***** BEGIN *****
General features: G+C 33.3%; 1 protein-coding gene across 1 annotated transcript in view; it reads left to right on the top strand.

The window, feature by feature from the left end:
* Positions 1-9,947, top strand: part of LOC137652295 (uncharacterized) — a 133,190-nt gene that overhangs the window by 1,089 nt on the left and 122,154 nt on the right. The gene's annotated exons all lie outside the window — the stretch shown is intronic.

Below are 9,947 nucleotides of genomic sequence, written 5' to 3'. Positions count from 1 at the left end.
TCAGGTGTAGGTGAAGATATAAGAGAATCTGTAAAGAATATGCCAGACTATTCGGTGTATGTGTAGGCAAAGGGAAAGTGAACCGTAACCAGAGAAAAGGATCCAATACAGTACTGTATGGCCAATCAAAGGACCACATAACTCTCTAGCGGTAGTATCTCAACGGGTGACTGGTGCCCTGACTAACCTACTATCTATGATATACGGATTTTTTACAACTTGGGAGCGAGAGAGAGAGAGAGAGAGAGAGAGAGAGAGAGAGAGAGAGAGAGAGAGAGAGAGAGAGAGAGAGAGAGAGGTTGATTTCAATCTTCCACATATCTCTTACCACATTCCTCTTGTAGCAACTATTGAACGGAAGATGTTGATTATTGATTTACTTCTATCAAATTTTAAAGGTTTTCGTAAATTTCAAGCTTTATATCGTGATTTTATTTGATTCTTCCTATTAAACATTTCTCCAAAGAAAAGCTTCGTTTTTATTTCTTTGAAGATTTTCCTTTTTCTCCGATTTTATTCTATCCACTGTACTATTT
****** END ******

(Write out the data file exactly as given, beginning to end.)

General features: G+C 33.3%; 1 protein-coding gene across 1 annotated transcript in view; it reads left to right on the top strand.

The window, feature by feature from the left end:
* Positions 1-9,947, top strand: part of LOC137652295 (uncharacterized) — a 133,190-nt gene that overhangs the window by 1,089 nt on the left and 122,154 nt on the right. The gene's annotated exons all lie outside the window — the stretch shown is intronic.

Below are 9,947 nucleotides of genomic sequence, written 5' to 3'. Positions count from 1 at the left end.
TCAGGTGTAGGTGAAGATATAAGAGAATCTGTAAAGAATATGCCAGACTATTCGGTGTATGTGTAGGCAAAGGGAAAGTGAACCGTAACCAGAGAAAAGGATCCAATACAGTACTGTATGGCCAATCAAAGGACCACATAACTCTCTAGCGGTAGTATCTCAACGGGTGACTGGTGCCCTGACTAACCTACTATCTATGATATACGGATTTTTTACAACTTGGGAGCGAGAGAGAGAGAGAGAGAGAGAGAGAGAGAGAGAGAGAGAGAGAGAGAGAGAGAGAGAGAGAGAGAGAGAGGTTGATTTCAATCTTCCACATATCTCTTACCACATTCCTCTTGTAGCAACTATTGAACGGAAGATGTTGATTATTGATTTACTTCTATCAAATTTTAAAGGTTTTCGTAAATTTCAAGCTTTATATCGTGATTTTATTTGATTCTTCCTATTAAACATTTCTCCAAAGAAAAGCTTCGTTTTTATTTCTTTGAAGATTTTCCTTTTTCTCCGATTTTATTCTATCCACTGTACTATTT